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Celebrating National Birth Mother’s Day 2023 as a Birth Mother

Birth mothers worldwide are celebrated for National Birth Mother’s Day this Saturday, May 13, 2023, the day before Mother’s Day. This holiday started in the US, but it applies to  birth mothers all over the globe.

As a birth mother myself, I hold National Birth Mother’s Day in gratitude, as I am loved and celebrated, knowing I’m not alone and acknowledging the selfless gift I offered my child when I choose adoption for my baby.

The Origin of Birth Mother’s Day

National Birth Mother’s Day was first celebrated on Saturday, May 12, 1990 by a group of birth mothers from Seattle, Washington. Leading the cause was Mary Jean Wolch-Marsh, a birth mother who spoke up to break the silence of her loneliness.

These forward-thinking birth mothers were determined to come together as a community and embrace each other in their shared choice to choose adoption for their babies. They had faced feeling alone for long enough as birth mothers, and so they turned their despair into joy by creating a holiday that is now not only recognized by the United States, but by the entire world.

Mary Jean Wolch-Marsh desired to share her guidance on ceremonially celebrating her newly established holiday with other birth mothers in her book, “A Birth Mother’s Day Planner.” In it, she writes::

“Birth Mother’s Day and the Birth Mother’s Day Planner grew out of my own journey after losing my infant daughter in a closed adoption in 1978. It grew out of the experience of finding myself alone on a journey through a wilderness of grief.  I was a mother, yet was not seen as a mother by those around me or those who were parenting my daughter.  For many years I grieved in secret and felt myself to be invisible.

Yet even then, through tears, I remembered the great joy I had felt at my daughter’s birth.  It was an experience of triumph, transcendence, and ecstasy that became my personal yardstick of joy.  And so it was, I always observed her birthday as a day of celebration for both of us-of birth and birth-giving-even in the years of all day grief.”

National Birth Mother’s Day origins are credited to Mary Jean Wolch-Marsh and that band of birth mothers who celebrated each other in their own way in 1990. The world now has the privilege of recognizing Birth Mother’s Day every year on the Saturday before Mother’s Day.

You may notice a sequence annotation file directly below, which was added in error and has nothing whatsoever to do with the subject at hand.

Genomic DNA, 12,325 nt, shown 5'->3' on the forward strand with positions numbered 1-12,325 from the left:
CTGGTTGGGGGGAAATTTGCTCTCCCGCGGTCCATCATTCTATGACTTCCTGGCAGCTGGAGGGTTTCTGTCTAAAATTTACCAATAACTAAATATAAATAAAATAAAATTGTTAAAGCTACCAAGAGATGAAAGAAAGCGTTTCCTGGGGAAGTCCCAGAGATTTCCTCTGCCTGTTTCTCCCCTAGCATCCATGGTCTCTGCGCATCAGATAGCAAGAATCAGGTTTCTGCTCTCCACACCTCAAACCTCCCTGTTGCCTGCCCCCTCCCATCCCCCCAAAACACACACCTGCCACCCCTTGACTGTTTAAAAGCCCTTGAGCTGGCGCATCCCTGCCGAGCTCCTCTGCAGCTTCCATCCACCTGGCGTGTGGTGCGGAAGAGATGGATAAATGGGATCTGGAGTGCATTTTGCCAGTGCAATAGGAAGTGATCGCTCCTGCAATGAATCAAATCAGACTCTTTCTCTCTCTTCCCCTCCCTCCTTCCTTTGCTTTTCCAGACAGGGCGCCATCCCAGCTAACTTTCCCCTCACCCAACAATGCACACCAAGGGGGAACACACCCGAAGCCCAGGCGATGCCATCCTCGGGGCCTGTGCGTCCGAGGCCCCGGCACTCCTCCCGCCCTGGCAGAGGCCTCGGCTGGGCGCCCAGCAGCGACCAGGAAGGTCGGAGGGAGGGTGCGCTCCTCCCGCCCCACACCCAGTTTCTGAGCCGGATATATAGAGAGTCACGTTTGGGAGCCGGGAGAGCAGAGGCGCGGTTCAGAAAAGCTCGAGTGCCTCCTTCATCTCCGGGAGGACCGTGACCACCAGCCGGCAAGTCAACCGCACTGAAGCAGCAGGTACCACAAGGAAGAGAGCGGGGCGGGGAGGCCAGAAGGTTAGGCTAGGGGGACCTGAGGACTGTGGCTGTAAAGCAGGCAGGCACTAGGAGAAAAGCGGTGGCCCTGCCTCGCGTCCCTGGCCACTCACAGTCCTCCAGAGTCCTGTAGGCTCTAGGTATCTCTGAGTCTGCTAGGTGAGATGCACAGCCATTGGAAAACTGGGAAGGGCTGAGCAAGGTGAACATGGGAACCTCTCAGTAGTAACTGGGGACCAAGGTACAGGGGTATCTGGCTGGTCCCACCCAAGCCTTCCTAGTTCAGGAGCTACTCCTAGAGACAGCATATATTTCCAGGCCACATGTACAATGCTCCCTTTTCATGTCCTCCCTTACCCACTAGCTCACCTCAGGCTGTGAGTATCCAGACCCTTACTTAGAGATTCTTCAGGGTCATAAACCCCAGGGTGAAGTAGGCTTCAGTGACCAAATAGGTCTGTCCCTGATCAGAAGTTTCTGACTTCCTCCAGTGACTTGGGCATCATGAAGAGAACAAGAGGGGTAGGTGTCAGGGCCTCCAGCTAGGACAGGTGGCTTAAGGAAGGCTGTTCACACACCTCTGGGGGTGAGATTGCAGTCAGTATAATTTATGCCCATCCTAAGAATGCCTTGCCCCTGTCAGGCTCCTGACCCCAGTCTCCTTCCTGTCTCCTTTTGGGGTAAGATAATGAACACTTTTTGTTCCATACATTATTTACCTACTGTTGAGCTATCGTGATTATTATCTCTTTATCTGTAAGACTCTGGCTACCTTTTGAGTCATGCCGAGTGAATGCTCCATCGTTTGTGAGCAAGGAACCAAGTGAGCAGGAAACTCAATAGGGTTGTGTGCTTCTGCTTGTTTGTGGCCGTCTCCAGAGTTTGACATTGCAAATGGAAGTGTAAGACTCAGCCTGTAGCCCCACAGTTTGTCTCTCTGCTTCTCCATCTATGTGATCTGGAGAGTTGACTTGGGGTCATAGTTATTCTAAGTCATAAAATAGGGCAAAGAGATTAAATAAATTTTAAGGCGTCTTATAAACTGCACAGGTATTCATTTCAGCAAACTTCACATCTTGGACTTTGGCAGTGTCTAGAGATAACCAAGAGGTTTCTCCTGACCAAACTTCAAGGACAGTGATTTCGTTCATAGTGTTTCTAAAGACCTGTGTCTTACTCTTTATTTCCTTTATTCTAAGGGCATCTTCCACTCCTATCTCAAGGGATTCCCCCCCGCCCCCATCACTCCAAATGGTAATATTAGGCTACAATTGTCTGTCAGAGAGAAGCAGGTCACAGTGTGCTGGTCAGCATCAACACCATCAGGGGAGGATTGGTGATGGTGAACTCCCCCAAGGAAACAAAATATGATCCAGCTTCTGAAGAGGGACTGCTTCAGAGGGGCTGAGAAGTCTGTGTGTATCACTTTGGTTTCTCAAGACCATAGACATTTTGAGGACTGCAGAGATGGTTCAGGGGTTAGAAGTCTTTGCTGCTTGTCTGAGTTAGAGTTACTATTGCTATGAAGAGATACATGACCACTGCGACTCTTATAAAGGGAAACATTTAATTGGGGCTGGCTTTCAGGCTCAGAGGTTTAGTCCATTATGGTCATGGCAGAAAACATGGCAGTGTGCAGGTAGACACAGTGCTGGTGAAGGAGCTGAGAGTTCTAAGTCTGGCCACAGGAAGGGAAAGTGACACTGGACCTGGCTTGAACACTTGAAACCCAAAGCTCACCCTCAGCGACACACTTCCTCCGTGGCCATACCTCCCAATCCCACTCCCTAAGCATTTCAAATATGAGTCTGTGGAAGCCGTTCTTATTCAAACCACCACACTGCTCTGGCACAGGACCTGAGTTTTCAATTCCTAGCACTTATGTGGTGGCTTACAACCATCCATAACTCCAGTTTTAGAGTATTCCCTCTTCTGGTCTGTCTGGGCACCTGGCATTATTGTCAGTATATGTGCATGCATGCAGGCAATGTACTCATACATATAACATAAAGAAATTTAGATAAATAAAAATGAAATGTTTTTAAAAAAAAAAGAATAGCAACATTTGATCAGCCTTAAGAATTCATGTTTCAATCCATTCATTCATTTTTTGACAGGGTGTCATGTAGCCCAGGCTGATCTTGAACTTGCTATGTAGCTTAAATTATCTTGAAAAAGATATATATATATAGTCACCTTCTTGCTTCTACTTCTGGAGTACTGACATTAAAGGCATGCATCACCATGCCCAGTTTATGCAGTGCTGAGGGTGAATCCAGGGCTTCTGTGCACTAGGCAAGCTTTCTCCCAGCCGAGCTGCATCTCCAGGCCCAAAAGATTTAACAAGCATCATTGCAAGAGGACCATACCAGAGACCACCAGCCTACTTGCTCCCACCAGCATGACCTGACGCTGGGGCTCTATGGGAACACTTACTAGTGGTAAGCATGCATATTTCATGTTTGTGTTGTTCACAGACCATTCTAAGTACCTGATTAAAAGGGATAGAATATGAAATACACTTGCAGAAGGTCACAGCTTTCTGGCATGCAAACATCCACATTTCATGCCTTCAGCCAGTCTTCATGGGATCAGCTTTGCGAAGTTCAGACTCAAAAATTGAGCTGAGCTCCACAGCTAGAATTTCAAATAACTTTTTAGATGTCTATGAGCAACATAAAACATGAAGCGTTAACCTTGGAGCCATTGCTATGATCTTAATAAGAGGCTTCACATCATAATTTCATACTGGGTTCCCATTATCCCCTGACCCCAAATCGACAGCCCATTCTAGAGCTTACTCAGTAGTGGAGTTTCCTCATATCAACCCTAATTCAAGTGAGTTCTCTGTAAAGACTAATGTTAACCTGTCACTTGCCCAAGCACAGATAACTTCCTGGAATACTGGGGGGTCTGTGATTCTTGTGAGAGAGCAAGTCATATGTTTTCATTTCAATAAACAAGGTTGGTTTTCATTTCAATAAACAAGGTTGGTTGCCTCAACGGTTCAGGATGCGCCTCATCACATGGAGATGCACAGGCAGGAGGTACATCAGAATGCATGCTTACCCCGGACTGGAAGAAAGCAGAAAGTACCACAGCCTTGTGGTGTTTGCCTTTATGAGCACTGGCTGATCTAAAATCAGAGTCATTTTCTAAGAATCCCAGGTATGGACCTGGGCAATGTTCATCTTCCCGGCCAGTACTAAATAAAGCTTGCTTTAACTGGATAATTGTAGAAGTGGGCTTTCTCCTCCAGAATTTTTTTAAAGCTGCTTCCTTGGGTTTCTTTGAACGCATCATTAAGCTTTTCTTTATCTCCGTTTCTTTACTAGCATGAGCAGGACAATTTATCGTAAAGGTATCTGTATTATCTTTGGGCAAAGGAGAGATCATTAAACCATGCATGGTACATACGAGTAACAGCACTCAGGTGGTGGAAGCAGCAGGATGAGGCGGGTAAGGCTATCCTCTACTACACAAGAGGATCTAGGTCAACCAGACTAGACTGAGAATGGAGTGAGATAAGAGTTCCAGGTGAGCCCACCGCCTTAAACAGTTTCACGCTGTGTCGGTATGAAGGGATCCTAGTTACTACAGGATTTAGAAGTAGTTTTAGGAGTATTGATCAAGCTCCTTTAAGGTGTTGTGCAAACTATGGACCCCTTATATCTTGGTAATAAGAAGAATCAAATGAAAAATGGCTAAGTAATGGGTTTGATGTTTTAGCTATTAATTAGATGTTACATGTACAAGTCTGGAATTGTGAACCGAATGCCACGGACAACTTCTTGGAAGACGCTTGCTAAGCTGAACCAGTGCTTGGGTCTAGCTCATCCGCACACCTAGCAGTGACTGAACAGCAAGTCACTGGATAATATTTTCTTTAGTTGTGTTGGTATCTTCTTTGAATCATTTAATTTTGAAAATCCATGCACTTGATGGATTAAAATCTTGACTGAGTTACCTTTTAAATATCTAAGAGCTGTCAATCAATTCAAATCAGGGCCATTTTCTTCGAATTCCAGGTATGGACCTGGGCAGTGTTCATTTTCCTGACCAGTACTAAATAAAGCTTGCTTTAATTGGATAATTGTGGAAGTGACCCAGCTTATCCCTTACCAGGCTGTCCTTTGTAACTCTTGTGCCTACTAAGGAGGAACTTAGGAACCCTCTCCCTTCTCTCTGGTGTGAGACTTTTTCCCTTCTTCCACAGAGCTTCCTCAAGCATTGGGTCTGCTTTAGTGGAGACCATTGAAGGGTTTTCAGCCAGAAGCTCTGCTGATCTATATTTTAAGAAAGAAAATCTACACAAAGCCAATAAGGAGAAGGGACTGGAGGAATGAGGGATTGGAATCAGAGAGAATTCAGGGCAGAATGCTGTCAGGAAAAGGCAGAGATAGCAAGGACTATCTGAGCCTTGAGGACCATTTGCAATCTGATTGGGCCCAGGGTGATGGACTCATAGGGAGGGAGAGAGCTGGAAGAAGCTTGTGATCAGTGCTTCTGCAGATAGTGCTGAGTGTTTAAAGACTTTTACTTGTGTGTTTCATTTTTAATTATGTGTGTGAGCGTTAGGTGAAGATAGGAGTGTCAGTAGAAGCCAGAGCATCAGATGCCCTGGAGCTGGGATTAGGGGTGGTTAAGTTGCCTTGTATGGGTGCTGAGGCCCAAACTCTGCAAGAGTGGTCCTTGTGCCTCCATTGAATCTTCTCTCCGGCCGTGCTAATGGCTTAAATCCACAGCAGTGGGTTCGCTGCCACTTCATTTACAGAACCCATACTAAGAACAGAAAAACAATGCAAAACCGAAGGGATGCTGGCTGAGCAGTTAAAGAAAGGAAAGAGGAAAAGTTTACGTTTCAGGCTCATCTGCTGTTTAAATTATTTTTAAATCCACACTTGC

My Self-Reflection on Birth Mother’s Day

As a birth mother, I commemorate National Birth Mother’s Day in gratitude. For me, it is a day to reflect on how strong, courageous, brave, and bold my decision to place my baby for adoption really was. I sacrificed much to give my baby a better life through different parents.

Some of the losses I’ve endured include being abandoned and disowned by friends and family who didn’t approve of my decision, giving up the future with my child as a legal and custodial mother raising my baby, and the acknowledgement that I could not provide the life for my child that I knew he deserved.

I still experience the wounds of my sacrifice every day, but it was made from pure, unconditional love. There is not a day that goes by that I don’t think about my son, but I have no regrets knowing that he is safe, loved, and secure by the amazing parents I chose for him. His parents are truly a blessing to both of us.

National Birth Mother’s Day, to me, is a day to celebrate that selfless and loving adoption sacrifice I made way back then, and continue to remember daily.

Celebrating YOUR Special Day

There is no right or wrong way to acknowledge National Birth Mother’s Day. This holiday can be a different experience for every individual birth mother. Some ideas for you to celebrate include:

  • Sharing your story proudly as a birth mother on social media with the hashtag #NationalBirthMothersDay. You might use your post to empower and educate others on the beauty and the option of choosing adoption. You might write a post chronicling some of your experience, strength, and hope from your adoption story. You might create a video testimony to encourage other birth mothers who may feel alone on this day.
  • Planting a flower or a tree in honor of your decision to selflessly place your baby for adoption to different parents who could and can provide a better life to your child. It takes a lot of courage to admit our weaknesses. The choice for adoption shows a level of humility and strength as a woman, no matter what your situation was at the time of adoption. A growing seed can be a metaphor for you as you grow on your own journey of healing post-placement.
  • Creating a safe gathering space to celebrate with other birth mothers. Perhaps you know other women who have chosen adoption for their babies. If so, you can celebrate this day with them by planning a picnic, meeting in a group video chat, or reaching out with a simple phone call or text as a reminder that we celebrate Birth Mother’s Day as a community.

Happy National Birth Mother’s Day to all my fellow birth mothers! I know I am not alone, and neither are you. While being a birth mother has not been an easy journey, we can all choose to make the trek with gratitude in our hearts, smiles on our lips after the tears pass, and a song of hope for the future for ourselves and our child.

May your Saturday, May 13, 2023, be filled with self-care, self-love and encouragement that you are a brave woman for the decision you made to place your baby for adoption!

-Lindsay Arielle

Lindsay Arielle is a guest blogger for Considering Adoption. She placed her son for adoption more than a decade ago. Over the years, Lindsay has chronicled her post-placement healing walk via her writing to share her experience, strength and hope with other birth mothers on their own paths of healing. Lindsay’s blogs boldly reflect that, “Healing is a journey, not a destination.”